G.I. Sergeant Shep Dooley, former stage star awaiting discharge in postwar Tokyo, meets his estranged love Kay when she arrives to entertain the troops. Shep, who hasn't exactly lost his former irresponsibility, does his best to court Kay anew...but she has no lack of other admirers as she labors to put on a soldier show.Written by
Rod Crawford <email@example.com>
Shep Dooley hops a ride on a rickshaw to reach his military base and passes a stonewall flower garden. Several hours and a very tired rickshaw runner later, he reaches his destination, and we pass the very same flower garden. See more »
How do you like that? An American Greek copying Japanese numbers in English. Boy is this Army gonna be mixed up.
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"Call Me Mister" is an interesting film on a number of counts. It's billed as a musical, in the form of a musical revue within a story. Betty Grable and Dan Dailey Star as Kay Hudson and Shep Dooley. He is a GI in occupied Japan sometime after the end of World War II, who tries to woo Kay. She is his old love from before the war who has arrived to organize entertainment shows for the soldiers.
The film is also interesting for something of the history that it shows. At the time it came out, the Korean War was being fought (June 25, 1950 - July 27, 1953). Grable's Hudson is in a uniform with a shoulder patch that reads "CAT." I had never heard of this before, but in checking it out I found that CAT stood for Civilian Actress Technician. The CATs were an entertainment program created during the Korean War for the U.S. Army. They would travel to Army posts outside the U.S., and organize, set up and direct entertainment using the GIs themselves.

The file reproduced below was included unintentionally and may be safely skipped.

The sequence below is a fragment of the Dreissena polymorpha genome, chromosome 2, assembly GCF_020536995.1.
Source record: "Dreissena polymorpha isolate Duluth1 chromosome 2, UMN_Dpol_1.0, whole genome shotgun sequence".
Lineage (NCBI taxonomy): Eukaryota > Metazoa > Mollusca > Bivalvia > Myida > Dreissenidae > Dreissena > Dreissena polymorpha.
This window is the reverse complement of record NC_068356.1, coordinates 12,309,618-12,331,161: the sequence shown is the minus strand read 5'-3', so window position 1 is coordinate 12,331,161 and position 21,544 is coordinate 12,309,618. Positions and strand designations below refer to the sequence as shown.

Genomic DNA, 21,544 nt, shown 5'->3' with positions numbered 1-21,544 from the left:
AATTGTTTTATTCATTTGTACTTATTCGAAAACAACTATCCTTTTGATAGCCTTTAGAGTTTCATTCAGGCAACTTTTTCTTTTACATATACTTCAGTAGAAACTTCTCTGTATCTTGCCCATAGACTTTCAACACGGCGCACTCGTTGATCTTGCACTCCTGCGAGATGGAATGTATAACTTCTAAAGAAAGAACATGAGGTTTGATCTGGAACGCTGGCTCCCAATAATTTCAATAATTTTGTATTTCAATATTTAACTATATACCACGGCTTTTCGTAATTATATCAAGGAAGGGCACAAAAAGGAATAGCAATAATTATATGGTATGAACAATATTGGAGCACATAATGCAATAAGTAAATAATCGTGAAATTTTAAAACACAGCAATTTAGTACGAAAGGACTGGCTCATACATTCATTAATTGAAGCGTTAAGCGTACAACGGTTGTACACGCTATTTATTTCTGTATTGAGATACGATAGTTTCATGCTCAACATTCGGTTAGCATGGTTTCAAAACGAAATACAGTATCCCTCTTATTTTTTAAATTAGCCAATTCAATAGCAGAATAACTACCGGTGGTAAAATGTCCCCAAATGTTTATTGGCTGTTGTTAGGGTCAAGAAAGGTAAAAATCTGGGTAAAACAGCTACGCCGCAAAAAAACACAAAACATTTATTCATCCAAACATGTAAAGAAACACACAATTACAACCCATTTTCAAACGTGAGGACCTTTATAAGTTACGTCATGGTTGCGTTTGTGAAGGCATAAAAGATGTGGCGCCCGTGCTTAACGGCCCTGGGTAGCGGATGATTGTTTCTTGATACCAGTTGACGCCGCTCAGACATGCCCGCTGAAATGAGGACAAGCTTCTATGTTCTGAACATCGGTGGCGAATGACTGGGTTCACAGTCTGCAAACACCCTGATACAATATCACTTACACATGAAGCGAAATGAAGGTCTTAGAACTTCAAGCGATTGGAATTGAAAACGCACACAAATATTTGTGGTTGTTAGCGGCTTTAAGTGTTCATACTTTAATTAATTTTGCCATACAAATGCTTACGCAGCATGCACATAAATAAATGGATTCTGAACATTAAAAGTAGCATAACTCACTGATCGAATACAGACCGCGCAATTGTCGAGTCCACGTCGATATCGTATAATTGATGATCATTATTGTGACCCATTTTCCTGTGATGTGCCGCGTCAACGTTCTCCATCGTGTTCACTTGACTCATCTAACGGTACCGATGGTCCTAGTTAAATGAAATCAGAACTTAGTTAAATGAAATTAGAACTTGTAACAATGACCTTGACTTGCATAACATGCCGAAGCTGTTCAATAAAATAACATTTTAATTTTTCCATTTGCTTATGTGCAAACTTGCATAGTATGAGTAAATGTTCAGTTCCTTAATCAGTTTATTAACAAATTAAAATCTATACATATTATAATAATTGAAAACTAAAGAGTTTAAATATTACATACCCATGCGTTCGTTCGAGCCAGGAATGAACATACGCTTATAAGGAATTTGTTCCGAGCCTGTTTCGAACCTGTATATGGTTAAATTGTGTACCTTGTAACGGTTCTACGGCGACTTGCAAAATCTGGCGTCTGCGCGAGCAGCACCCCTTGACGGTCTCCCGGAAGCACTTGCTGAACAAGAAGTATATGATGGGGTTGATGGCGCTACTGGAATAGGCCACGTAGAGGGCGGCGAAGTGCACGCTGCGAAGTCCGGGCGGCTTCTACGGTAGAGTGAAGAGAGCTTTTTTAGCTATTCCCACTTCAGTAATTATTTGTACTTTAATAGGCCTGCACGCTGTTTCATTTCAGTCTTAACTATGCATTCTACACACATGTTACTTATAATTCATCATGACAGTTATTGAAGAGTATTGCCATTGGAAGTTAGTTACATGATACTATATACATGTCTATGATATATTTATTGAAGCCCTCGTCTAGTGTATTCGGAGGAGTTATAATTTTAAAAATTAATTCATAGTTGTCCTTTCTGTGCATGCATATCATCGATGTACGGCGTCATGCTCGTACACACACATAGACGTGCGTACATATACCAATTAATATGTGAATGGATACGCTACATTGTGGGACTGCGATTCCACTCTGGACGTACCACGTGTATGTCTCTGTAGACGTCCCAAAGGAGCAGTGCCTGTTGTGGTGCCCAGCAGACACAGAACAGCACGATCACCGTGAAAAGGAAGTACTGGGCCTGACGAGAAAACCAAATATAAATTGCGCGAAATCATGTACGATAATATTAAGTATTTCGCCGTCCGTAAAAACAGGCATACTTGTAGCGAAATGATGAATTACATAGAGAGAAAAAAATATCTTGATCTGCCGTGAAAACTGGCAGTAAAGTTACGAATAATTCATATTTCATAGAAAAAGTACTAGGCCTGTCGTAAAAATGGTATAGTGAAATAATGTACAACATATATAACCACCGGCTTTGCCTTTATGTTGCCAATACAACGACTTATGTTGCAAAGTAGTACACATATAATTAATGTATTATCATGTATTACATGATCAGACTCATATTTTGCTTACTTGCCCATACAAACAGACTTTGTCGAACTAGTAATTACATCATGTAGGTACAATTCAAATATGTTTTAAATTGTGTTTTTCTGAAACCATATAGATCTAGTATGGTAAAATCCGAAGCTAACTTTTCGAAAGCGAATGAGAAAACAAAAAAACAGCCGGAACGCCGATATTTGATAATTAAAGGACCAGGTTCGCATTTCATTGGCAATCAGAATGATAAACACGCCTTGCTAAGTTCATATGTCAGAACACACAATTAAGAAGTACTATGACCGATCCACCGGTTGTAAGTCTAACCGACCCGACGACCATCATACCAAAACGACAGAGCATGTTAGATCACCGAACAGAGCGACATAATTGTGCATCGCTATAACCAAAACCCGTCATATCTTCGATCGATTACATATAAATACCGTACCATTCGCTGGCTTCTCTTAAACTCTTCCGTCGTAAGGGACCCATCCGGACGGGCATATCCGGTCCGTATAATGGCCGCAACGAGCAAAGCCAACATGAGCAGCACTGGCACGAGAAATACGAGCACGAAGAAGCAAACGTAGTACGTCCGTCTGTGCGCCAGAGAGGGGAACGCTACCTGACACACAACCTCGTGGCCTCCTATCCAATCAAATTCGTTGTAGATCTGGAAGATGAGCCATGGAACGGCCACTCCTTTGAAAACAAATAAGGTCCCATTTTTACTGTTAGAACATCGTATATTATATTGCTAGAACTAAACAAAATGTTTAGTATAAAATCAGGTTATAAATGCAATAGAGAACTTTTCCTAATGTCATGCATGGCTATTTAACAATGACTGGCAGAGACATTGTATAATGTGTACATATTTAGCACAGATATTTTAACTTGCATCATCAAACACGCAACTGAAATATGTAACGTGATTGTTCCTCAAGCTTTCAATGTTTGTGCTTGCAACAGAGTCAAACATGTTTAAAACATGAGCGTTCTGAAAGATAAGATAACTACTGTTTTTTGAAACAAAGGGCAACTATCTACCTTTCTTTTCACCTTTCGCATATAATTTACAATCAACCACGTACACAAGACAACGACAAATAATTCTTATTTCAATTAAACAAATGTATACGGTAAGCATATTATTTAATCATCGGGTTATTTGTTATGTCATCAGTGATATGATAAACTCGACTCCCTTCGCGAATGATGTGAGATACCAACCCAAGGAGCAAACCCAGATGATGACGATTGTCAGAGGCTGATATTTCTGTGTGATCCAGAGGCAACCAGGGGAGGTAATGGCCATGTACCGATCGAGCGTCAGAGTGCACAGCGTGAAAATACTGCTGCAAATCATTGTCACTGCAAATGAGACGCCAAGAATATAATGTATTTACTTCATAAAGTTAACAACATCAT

The film has a screwy opening with dates. People are waiting in New York when at 7 p.m. on Aug. 14, 1945, Pres, Truman announces that Japan has surrendered. Then it switches immediately to Japan and American GIs marching at a replacement depot - the 4th Replacement Depot, Camp Zama, in Tokyo. While American occupation officially started with Japan's surrender, American units and servicemen began moving in and setting up house over the next few weeks. But, if the CATs weren't organized until the Korean War, then the setting of this film would be at least five years after the end of WW II.
The performance that the CATs organize is given in the Ernie Pyle theater. It was named after the famous and beloved WW II journalist who was killed near end of the war on a small island off Okinawa on April 18, 1945. Pyle won a Pulitzer Prize for his war reporting about individual GIs and their hometowns and families.
This is one of the few films in which the Dunhill Trio danced. Others in the cast include Dale Robertson, Richard Boone and Jeffrey Hunter. The film is okay but nothing special. The music and dance numbers take up just a small portion. The story itself and screenplay are just so-so.
Here are a couple of good lines.
Kay Hudson, "Well, captain, I'll be brief." Capt. Johnny Comstock, "Oh, please don't."
Stanley, played by Danny Thomas, "How do you like that. An American Greek copying Japanese numbers in English. Boy is this Army gonna be mixed up."
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